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HPV is a group of more than 150 related viruses. Each HPV virus in this large group is given a number which is called its HPV type. HPV is named for the warts (papillomas) some HPV types can cause. Some other HPV types can lead to cancer, especially cervical cancer. There are more than 40 HPV types that can infect the genital areas of males and females. But there are vaccines that can prevent infection with the most common types of HPV.

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Syphilis is an STD that can cause long-term complications if not treated correctly. Symptoms in adults are divided into stages. These stages are primary, secondary, latent, and late syphilis.You can get syphilis by direct contact with a syphilis sore during vaginal, anal, or oral sex. Sores can be found on the penis, vagina, anus, in the rectum, or on the lips and in the mouth. Syphilis can also be spread from an infected mother to her unborn baby.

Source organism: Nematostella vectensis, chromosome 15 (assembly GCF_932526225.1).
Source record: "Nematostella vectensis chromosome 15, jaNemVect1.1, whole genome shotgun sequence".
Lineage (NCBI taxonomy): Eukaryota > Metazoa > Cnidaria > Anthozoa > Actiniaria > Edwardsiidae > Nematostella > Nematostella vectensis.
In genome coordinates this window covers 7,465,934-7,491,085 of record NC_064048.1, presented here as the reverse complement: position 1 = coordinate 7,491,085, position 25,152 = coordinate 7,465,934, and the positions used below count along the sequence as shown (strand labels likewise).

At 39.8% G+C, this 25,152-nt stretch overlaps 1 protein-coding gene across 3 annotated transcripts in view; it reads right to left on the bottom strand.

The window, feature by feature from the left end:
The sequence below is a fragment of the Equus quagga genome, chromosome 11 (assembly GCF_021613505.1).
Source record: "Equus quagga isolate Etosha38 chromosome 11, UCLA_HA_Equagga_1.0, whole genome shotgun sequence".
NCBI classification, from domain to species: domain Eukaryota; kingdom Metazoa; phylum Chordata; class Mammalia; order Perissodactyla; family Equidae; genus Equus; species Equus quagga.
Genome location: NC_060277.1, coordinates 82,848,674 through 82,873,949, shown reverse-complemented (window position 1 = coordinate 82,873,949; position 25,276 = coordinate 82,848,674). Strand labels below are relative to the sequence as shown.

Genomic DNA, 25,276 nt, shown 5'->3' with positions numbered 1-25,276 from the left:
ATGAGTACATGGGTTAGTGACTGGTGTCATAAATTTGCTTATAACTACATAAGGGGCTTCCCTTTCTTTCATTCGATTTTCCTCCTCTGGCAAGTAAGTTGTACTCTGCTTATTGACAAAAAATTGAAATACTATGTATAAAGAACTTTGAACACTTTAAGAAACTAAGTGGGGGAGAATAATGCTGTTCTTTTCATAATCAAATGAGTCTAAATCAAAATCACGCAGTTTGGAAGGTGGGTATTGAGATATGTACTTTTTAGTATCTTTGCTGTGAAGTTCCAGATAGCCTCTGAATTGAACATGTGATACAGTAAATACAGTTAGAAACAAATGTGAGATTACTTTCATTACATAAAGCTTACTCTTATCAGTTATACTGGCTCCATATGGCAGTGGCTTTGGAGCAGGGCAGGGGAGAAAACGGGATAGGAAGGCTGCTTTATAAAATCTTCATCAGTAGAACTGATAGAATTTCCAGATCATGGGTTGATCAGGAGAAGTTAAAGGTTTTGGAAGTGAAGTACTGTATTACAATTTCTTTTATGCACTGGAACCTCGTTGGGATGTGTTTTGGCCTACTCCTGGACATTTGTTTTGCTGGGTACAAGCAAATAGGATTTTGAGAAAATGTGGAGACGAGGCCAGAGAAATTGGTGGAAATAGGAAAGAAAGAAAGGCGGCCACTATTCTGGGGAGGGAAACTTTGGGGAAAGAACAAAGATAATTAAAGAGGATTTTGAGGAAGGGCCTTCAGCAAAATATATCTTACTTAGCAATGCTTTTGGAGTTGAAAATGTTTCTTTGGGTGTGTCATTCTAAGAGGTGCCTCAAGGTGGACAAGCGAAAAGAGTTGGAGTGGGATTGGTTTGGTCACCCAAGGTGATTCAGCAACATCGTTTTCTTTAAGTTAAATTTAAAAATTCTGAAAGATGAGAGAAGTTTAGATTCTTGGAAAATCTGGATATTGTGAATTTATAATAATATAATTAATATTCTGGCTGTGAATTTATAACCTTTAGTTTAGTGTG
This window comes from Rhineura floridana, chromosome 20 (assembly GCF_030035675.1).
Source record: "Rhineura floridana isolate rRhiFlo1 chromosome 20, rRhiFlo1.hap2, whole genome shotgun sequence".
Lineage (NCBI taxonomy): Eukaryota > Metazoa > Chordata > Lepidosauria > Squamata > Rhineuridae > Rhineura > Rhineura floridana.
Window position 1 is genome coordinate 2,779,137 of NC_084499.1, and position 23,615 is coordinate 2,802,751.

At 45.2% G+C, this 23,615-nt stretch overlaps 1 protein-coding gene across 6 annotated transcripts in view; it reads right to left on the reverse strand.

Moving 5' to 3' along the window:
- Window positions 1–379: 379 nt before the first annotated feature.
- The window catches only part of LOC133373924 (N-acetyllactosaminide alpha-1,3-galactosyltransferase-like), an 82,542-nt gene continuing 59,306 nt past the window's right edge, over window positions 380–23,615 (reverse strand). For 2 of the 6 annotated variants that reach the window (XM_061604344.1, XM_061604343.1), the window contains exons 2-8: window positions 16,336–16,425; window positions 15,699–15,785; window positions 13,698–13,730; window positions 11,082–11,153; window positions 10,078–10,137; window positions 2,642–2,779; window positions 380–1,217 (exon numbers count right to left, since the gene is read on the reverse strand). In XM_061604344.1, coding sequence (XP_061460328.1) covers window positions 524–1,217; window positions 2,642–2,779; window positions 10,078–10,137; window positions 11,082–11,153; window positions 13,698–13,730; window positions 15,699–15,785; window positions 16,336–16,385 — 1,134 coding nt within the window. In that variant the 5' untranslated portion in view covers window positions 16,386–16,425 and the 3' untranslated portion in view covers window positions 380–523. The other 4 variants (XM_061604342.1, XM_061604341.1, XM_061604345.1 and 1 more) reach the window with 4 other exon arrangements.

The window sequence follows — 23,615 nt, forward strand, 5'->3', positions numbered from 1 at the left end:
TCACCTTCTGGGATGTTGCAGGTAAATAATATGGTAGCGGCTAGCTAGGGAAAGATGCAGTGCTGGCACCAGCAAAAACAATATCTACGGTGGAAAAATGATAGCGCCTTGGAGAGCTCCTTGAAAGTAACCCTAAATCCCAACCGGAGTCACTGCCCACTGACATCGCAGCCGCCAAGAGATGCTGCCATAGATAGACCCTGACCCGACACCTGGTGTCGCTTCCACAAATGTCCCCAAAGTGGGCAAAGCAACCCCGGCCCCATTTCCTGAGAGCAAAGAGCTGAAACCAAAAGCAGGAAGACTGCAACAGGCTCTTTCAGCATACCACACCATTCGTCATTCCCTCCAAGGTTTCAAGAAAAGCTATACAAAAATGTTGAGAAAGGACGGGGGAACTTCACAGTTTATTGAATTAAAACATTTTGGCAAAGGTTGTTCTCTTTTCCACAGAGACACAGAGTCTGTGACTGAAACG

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Trichomoniasis (or “trich”) is a very common sexually transmitted disease (STD) that is caused by infection with a protozoan parasite called Trichomonas vaginalis. Although symptoms of the disease vary, most women and men who have the parasite cannot tell they are infected.Trichomoniasis is considered the most common curable STD. In the United States, an estimated 3.7 million people have the infection, but only about 30% develop any symptoms of trichomoniasis. Infection is more common in women than in men, and older women are more likely than younger women to have been infected.

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Congenital syphilis (CS) is a disease that occurs when a mother with syphilis passes the infection on to her baby during pregnancy. Learn more about syphilis.

CS can have major health impacts on your baby. How CS affects your baby’s health depends on how long you had syphilis and if — or when — you got treatment for the infection.

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The most reliable way to avoid infection is to not have sex (i.e., anal, vaginal or oral).

CDC